On Thursday, January 26, the Court of Appeals for the Second Circuit heard oral argument in the case of Anita Eisenhauer v. Culinary Institute of America, a case involving claims under the federal and state equal pay acts. The panel members were Judge Debra Ann Livingston, Senior Judge Pierre N. Leval, and Senior Judge Jose A. Cabranes.
The Warshawsky Law Firm represents Chef Eisenhauer, who has been a faculty member at CIA since 2002, and who alleges that she is paid less than a similarly-situated male colleague, despite having six years seniority, teaching a wider variety of culinary classes, having the exact same college degrees, and progressing through each academic rank (from Lecturing Instructor up to Professor) earlier than the comparator. Under the Equal Pay Act, employers are required to pay employees of the opposite sex the same amount for doing the same (or substantially the same) work, unless the pay disparity is justified on the grounds of (i) seniority, (ii) merit, (iii) productivity, or (iv) “any other factor other than sex.”
In this case, CIA relied on the catch-all “factor other than sex” defense, arguing that the difference in starting salaries – the comparator received a higher starting salary when he was hired in 2008 – coupled with the “purely formulaic” application of the college’s gender-neutral compensation plan justified the pay disparity. Chef Eisenhauer argued that differences in pay today cannot be justified by different starting salaries 15-20 years ago, because the ongoing pay disparity does not reflect any ongoing differences in their qualifications, experience, job responsibilities, or job performance, which is the focus of the Equal Pay Act. Several federal courts of appeals, including the 6th Circuit, 7th Circuit, and 11th Circuit have recognized the dubious nature of the “starting salary” argument, which can defeat the very purpose of the Equal Pay Act: equal pay for equal work. Unfortunately, the district court agreed with CIA and granted the college’s motion for summary judgment, which prompted this appeal.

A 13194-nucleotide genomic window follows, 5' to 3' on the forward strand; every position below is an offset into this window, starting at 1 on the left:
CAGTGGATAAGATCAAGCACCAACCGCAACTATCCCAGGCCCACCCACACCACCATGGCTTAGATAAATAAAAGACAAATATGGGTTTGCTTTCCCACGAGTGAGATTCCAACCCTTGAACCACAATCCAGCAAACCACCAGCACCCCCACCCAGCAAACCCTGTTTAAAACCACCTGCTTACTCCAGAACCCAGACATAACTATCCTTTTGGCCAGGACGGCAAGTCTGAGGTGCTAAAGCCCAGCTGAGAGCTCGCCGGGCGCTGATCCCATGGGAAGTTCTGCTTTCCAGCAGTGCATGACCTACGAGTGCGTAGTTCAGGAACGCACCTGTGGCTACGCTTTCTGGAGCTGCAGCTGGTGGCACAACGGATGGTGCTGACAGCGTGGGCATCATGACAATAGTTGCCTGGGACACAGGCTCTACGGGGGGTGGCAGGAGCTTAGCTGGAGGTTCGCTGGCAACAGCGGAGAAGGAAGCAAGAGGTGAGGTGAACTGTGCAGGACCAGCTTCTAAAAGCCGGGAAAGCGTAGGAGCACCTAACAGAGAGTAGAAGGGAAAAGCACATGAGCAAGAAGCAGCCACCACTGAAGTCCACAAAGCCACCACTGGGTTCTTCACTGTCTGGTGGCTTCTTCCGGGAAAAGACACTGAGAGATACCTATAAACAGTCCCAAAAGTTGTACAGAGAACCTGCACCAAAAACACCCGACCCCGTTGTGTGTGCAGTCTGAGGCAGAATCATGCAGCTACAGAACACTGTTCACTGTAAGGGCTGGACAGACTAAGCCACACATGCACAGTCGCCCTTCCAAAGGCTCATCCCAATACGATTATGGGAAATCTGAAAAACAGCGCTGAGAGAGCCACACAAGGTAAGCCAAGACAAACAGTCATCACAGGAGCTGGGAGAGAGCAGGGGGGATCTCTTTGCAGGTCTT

Steven M. Warshawsky argued the appeal for Chef Eisenhauer. The EEOC filed an amicus brief and argued in support of Chef Eisenhauer’s appeal (focusing on the framework for proving an EPA claim and the use of a single comparator to establish a prima facie case). The panel was quite active and interested in the factual and legal issues raised in the case, asking the lawyers for both sides many questions and posing various hypotheticals. Oral argument, which had been scheduled for 30 minutes, lasted approximately one hour. The panel did not indicate which way they will decide the appeal, which is teed up for an important precedential decision in this area of the law.
The appeal garnered legal media attention, including a substantial piece in Bloomberg Law and several posts on Law360 (behind paywall).